Recording medium comparison

Recording medium comparison

__NOTOC__This article details a comparison of audio recording media.

The typical duration of a vinyl album was about 15 to 25 minutes per side, except classical music and spoken word recordings which could extend to over 30 minutes on a side. If a side exceeds the average time, the maximum groove amplitude is reduced to make room for the additional program material. This can cause hiss in the sound from lower quality amplifiers when the volume is turned up to compensate for the lower recorded level. An extreme example, Todd Rundgren's "Initiation" LP, with 36 minutes of music on one side, has a "technical note" at the bottom of the inner sleeve: "if the sound does not seem loud enough on your system, try re-recording the music onto tape." The total of around 40–45 minutes often influenced the arrangement of tracks, with the preferred positions being the opening and closing tracks of each side.

Although the term EP was commonly used to describe a 7" single with more than two tracks, technically they were not different from a normal 7" single. The EP used reduced dynamic range and a smaller run-off groove area to extend the playing time. However, there are examples of singles, such as The Beatles' "Hey Jude" or Queen's "Bohemian Rhapsody", which were six minutes long or more. (in 1989, RCA released 'Dreamtime' by the band Love and Rockets, which clocked at 8:40). These longer recordings would require the same technical approach as an EP. The term EP has also been used for 10" 45 rpm records, typically containing a reduced number of tracks.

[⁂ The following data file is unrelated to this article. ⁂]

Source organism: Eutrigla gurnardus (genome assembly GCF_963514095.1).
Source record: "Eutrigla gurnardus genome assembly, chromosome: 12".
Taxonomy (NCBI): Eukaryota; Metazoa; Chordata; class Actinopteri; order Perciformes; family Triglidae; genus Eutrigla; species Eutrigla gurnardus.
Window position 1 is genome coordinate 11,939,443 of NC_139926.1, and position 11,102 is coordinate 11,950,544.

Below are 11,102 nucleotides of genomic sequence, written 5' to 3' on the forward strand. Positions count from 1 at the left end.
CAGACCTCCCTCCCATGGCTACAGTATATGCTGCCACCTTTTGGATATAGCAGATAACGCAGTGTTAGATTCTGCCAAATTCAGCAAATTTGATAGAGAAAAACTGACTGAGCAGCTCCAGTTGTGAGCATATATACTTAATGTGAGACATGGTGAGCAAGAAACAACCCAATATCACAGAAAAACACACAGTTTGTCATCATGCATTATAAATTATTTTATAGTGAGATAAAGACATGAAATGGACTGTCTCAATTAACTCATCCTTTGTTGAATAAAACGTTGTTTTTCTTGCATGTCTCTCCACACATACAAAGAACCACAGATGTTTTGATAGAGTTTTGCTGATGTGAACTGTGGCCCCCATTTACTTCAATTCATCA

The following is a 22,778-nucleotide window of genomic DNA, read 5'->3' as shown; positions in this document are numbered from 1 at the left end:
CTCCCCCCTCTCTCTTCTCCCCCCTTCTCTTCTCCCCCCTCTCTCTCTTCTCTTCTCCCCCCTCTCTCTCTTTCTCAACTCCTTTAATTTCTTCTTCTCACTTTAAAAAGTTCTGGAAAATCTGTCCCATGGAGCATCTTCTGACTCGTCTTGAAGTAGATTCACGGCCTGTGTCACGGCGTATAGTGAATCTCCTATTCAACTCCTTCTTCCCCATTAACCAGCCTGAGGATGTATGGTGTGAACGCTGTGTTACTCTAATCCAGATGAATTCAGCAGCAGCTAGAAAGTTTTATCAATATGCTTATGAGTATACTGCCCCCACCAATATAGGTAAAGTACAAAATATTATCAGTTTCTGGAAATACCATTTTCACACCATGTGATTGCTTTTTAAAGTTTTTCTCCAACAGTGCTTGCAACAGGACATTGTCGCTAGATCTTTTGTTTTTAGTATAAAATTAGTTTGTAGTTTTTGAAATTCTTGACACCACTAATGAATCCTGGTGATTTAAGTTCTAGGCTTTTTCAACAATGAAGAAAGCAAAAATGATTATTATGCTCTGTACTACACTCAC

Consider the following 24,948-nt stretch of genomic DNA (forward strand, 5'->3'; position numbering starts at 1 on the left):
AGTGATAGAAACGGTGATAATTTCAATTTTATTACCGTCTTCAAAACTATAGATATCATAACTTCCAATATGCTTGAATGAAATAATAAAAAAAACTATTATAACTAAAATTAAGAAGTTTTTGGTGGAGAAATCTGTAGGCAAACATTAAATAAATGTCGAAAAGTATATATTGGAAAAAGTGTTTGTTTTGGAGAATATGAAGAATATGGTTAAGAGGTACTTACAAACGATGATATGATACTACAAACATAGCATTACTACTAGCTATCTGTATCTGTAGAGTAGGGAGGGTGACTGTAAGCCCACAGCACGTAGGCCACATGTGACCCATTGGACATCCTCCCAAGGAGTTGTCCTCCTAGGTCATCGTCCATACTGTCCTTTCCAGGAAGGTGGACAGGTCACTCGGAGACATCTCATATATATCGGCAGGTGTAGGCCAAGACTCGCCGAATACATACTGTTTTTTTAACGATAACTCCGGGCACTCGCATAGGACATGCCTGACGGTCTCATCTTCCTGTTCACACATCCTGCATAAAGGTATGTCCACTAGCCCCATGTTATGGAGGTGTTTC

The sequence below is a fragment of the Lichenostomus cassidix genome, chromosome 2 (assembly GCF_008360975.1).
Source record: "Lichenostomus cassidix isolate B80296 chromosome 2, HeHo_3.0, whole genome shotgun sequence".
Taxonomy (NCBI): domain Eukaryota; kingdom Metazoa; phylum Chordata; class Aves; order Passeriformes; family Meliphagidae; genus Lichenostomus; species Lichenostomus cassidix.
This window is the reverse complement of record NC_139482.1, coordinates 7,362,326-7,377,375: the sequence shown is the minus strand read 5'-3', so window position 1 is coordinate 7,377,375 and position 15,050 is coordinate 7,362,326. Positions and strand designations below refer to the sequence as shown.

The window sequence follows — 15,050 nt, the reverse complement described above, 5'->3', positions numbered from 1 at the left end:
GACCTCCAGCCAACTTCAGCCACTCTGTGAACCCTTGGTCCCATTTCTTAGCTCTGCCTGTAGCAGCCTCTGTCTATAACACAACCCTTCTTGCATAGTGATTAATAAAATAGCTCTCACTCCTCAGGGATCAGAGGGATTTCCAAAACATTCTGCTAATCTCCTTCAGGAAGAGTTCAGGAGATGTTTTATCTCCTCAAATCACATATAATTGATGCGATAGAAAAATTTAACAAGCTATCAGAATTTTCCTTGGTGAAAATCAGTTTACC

Vinyl albums had a large 12" album cover, which also allowed cover designers scope for imaginative designs, often including fold-outs and leaflets.

See also

*Audio format
*Audio storage
*Magnetic cartridge
*Record changer
*Record press
*Sound recording
*Unusual types of gramophone records
*Voyager Golden Record
*Vinyl Emulation Software
*RIAA equalization
*Children's gramophone records


*cite journal | author=Fadeyev, V., and C. Haber | title= [ Reconstruction of mechanically recorded sound by image processing] | journal=Journal of the Audio Engineering Society | volume=51 | issue=December | year=2003 | pages=1172
*Lawrence, Harold; "Mercury Living Presence." Compact disc liner notes. Bartók, Antal Dorati, Mercury 432 017-2. 1991.
*International standard IEC 60098: Analogue audio disk records and reproducing equipment. Third edition, International Electrotechnical Commission, 1987.
*College Physics, Sears, Zemansky, Young, 1974, LOC #73-21135, chapter: Acoustic Phenomena

Further reading

*"From Tin Foil to Stereo — Evolution of the Phonograph" by Oliver Read and Walter L. Welch.
*"Where have all the good times gone? — the rise and fall of the record industry" Louis Barfe.
*"Pressing the LP record" by Ellingham, Niel, published at 1 Bruach Lane, PH16 5DG, Scotland.

External links

* [ Creating a vinyl record]
* [] — A free directory of Record Stores in the US that offer new or used vinyl.
* [] — Price Guide / Database of auction prices of rare vinyl records.
* [ YouTube — Record Making With Duke Ellington (1937)] A look at how early 78 rpm records were made.
* [] — A website devoted to vinyl records. News, reviews, forum.
* [ Kiddie Records Weekly] — Recordings and case images from children's records of the 1940s and 1950s.

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